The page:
So, How Much Do Piglets Typically Cost?

If you’ve ever thought of getting into pig farming, you have probably already pondered how much such an endeavor might cost. But however big your dreams are, every herd starts with just a few pigs, or maybe even piglets!

a 10-week old piglet

Piglets are undeniably adorable, but you can’t neglect the financial assessment. How much do piglets actually cost?

Piglets typically cost anywhere from $50 to $250. Some of the variables that factor into the pricing of piglets include breed, pedigree, season, gender, weight and even popularity.

Who knew those precious little porkers could command such high prices. Well, I guess pork is big business and so even the littlest pigs are valuable.

In this article, I’ll explain the factors that influence the price of piglets and give you an idea of how much you can expect to spend to bring home a herd of your own.

What are the Costs of Common Breed Piglets?

When it comes to buying common feeder piglets, you can expect to pay anywhere from $50 to $350 depending on the breed, season and location.

Common breeds like Yorkshire, Hampshire, and Duroc typically fall on the lower end of the price range, with prices ranging from $50 to $150 per piglet, or sometimes higher in peak season, i.e. spring and summer.

These breeds are known for their generally docile natures and high-quality meat, making them popular choices for small-scale keepers and enterprise farmers alike.

On the other hand, rarer breeds like Tamworth, Berkshire, and Gloucestershire Old Spot can cost upwards of $200 per piglet due to their unique genetics and limited availability, and a popularity spike in peak season could send that figure higher!

Something else to keep in mind that prices can vary depending on the breeder: better breeders usually sell piglets of better health from better lines, and will have taken care of healthcare concerns like vaccinations and worming, which can add to the cost.

But that is just the base idea of the price range for common breeds, so now let’s really dig into the other factors that influence the cost of piglets…

Piglet Prices Vary with the Season

It sounds peculiar to those that aren’t versed with raising livestock, but this is absolutely true when it comes to piglets!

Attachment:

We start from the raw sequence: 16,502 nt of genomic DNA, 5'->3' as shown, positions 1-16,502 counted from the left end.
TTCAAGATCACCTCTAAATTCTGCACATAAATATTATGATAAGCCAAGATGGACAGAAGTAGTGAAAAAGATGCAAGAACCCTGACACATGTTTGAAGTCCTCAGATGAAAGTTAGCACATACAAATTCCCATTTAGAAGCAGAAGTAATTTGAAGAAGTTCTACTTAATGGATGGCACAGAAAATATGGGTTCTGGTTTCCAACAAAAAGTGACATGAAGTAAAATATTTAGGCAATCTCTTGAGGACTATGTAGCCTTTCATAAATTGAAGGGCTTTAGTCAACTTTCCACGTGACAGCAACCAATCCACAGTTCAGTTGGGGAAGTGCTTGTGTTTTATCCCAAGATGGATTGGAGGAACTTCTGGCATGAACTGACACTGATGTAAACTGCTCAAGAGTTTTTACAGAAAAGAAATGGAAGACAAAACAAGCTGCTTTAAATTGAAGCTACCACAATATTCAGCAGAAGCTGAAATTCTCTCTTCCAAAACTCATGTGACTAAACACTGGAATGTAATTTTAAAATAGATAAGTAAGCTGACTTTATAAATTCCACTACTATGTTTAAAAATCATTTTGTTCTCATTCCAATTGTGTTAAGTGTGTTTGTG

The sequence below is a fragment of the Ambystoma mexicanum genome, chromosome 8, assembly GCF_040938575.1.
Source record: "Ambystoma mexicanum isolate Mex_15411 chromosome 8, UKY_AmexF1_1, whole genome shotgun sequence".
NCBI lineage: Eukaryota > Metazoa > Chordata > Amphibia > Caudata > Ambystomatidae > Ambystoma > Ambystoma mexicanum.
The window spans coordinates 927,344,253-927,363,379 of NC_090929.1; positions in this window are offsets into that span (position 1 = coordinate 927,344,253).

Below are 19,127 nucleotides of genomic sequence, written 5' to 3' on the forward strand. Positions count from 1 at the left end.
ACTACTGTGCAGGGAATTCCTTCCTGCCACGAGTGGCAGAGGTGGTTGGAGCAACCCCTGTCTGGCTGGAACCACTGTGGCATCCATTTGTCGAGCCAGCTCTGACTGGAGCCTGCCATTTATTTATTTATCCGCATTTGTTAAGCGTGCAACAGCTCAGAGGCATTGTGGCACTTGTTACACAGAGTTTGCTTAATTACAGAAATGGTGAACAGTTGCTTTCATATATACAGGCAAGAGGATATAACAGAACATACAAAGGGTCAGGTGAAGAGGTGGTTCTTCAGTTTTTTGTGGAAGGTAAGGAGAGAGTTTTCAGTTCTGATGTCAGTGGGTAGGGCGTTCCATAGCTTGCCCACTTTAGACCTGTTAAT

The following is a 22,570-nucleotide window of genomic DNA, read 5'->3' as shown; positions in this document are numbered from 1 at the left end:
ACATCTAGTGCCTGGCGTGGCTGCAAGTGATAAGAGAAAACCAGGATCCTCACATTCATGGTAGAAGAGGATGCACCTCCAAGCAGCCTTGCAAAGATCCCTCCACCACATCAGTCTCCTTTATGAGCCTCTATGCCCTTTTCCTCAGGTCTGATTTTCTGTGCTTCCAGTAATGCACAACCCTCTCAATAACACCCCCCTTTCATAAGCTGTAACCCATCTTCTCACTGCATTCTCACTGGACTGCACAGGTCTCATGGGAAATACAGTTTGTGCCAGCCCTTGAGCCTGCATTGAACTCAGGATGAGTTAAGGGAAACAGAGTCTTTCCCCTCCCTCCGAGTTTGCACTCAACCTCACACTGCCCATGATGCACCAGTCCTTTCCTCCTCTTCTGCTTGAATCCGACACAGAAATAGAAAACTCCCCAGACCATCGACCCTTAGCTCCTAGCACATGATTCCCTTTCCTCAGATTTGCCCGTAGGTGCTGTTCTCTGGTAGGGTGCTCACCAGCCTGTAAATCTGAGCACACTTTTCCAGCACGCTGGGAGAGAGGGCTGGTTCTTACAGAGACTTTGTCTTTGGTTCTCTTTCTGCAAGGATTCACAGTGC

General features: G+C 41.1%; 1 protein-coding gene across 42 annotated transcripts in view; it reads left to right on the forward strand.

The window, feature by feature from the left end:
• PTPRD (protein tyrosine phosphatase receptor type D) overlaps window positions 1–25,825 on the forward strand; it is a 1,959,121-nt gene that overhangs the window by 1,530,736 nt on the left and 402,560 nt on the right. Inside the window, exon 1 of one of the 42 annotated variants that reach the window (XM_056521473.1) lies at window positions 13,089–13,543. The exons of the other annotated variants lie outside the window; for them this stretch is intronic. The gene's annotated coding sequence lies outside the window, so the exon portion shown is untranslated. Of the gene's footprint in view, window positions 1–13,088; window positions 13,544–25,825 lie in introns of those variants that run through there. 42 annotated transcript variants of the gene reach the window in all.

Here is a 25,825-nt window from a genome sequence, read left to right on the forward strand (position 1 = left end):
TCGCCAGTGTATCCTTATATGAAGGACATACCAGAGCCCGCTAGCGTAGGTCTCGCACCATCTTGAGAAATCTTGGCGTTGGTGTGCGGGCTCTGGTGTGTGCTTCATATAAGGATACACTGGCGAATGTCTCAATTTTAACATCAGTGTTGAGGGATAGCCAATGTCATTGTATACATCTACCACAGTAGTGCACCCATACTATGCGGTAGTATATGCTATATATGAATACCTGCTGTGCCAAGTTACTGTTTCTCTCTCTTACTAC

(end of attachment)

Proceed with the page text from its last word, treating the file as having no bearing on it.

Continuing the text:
Like any other commodity, piglet prices can fluctuate from season to season due to simple supply and demand.

In the spring and summer months, piglet prices tend to be higher as this is the peak breeding season for many pig farmers. As a result, piglet availability may be more limited and prices may be on the higher side.

Conversely, during the fall and winter months, piglet prices tend to be lower as many farms have already completed their breeding cycle and are looking to sell their surplus.

Do keep these seasonal trends in mind when planning your pig farming operations and budgeting for piglet purchases!

If the timetable isn’t a hard variable for you, try to buy out of season when prices are low. You can save a bundle on the beginnings of your herd.

Do Piglet Prices Vary from State to State?

The price of piglets can also vary depending on the state you live in. Generally, states with a strong pork industry and higher demand for piglets will have higher prices.

For example, Iowa, one of the top pork-producing states in the US, may have higher-priced piglets compared to a state with minimal pork production, such as Alaska.

Additionally, shipping costs can also impact piglet prices, as breeders may need to transport piglets from other states to meet demand.

If you’re willing to wheel and deal, a little research on prices and availability in your specific state as well as bordering states can yield the best deals no matter the season.

On the other hand, as we will learn there are some breeds, and some special circumstances, that will lead to piglets with basically fixed prices.

In Some Areas, Heavier Piglets Command Higher Prices

While the price of piglets generally depends on breed, location, and season, weight can also play a role in determining the cost.